Nurses say staffing levels are poor at Northern Ireland’s five health trusts, according to research out today.
A survey of 2,000 nurses found that almost 60% perceived problems with staffing levels and a significant number claimed they are being stretched to the limit.
Anne Speed, a spokeswoman for the public service union Unison which carried out the study, said: “For many working within the health sector, this won’t be a revelation, for them it is simply reflective of the ongoing cuts that are being made to nursing jobs across Northern Ireland.
“Since December 2009, the nursing workforce has decreased by 2% with a further 500 posts expected to be cut by 2013. The number of district nurses has also fallen by 8% over the past two years.
“It is patient care that is suffering as a result of these cuts. In Unison’s 2010 report Care in the Balance it outlines that a minimum nurse to patient ratio saves lives and results in better patient care. Yet, this survey shows that 85% of nurses across all trusts and bands state that their workload is ‘heavier’ than three years ago.”
The study found that nurses, particularly in the Belfast and Northern Trust areas, believed their workloads are significantly higher than three years ago.
Last week it emerged that a patient had died after a 22-hour wait on a trolley at Antrim accident and emergency while six months ago an elderly man died in similar circumstances at Belfast’s Royal Victoria Hospital.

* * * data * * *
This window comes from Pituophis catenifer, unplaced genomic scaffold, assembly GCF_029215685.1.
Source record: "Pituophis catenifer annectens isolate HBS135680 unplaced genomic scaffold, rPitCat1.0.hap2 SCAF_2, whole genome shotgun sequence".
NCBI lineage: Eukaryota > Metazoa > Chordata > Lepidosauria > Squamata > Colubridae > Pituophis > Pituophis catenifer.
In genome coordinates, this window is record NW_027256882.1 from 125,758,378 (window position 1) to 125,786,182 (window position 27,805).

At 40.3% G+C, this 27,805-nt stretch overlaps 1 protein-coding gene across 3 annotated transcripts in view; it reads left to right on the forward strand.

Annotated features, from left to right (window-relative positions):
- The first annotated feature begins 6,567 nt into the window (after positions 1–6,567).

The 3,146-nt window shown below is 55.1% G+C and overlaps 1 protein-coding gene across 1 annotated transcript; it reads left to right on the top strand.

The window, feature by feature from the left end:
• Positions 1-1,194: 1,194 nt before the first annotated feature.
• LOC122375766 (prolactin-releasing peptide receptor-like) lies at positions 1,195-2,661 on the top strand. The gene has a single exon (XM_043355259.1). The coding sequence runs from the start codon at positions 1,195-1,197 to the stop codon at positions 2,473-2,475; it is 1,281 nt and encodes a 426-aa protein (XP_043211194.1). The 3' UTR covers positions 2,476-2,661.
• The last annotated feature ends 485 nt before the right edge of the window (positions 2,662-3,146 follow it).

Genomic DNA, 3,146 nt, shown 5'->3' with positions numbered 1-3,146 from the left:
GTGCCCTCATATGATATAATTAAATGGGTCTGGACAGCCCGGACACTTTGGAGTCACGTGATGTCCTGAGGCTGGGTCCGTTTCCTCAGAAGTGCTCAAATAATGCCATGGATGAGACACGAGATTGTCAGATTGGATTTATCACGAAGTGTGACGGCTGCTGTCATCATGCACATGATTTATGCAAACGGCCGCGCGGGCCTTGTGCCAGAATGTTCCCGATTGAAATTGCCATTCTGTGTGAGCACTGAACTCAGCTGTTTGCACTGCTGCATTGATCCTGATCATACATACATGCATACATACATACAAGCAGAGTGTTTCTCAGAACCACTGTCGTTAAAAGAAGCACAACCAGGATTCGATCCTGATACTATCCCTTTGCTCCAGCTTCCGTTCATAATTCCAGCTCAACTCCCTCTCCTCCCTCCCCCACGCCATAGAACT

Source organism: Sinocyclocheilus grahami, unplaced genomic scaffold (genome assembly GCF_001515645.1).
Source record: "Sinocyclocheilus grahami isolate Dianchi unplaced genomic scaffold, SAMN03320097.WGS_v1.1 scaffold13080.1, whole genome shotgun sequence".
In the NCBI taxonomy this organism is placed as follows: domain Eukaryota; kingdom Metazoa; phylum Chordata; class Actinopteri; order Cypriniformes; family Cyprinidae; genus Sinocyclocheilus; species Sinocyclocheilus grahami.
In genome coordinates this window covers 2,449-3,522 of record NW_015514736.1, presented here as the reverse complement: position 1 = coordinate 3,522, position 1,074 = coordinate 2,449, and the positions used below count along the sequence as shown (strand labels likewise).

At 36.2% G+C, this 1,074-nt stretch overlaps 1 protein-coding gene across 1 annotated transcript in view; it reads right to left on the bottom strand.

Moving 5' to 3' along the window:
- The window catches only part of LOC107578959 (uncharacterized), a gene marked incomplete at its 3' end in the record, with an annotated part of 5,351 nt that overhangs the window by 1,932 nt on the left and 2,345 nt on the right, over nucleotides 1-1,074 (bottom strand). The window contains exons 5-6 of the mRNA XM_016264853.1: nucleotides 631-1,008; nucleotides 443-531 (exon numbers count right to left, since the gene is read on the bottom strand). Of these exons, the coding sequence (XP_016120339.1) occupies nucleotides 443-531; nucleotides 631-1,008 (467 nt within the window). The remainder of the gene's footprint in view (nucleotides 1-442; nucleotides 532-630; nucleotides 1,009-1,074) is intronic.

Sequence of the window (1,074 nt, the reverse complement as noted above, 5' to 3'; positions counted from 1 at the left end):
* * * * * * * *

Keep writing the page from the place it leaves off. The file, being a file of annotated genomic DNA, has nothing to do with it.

Ms Speed added: “Over the past three years staff shortages, combined with changed skill or grade mix, has had a major impact, with fewer nurses treating more patients. Nursing staff are stretched to the limit. Whilst patient dependency has increased, staffing levels on the wards have not matched this.”
Nurses also raised concerns about low and deteriorating morale, difficulties in being able to access additional training and a high proportion of those in bands two or three and seven said they were likely to leave their employment because of the staffing concerns.
Eoin Stewart, a staff nurse at the Mater Hospital in Belfast said increased workloads and the management drive to meet targets had increased daily work pressures.
He said: “The pressure associated with the increased workload is exacerbated by the drive by management to sustain 95% levels of bed occupancy on wards and by the pressures linked to managing bed days and discharge targets. Meeting discharge targets can be challenging due to a lack of intermediate care facilities in the community.
“Nurses are also spending vast amounts of time completing administration work, which means that more and more nursing care is being delivered by Nursing Auxiliaries or Health Care Assistants. This in turn generates increased stress levels, increased ill-health and overall contributes to low morale.
“Nurses want to nurse. They want to deliver care to patients, but are getting increasingly frustrated that this is no longer the focus of their role.”
Unison representatives are expected to raise the findings of their study Stretched on the Front Line - Who Really Cares? with Stormont politicians within the coming weeks.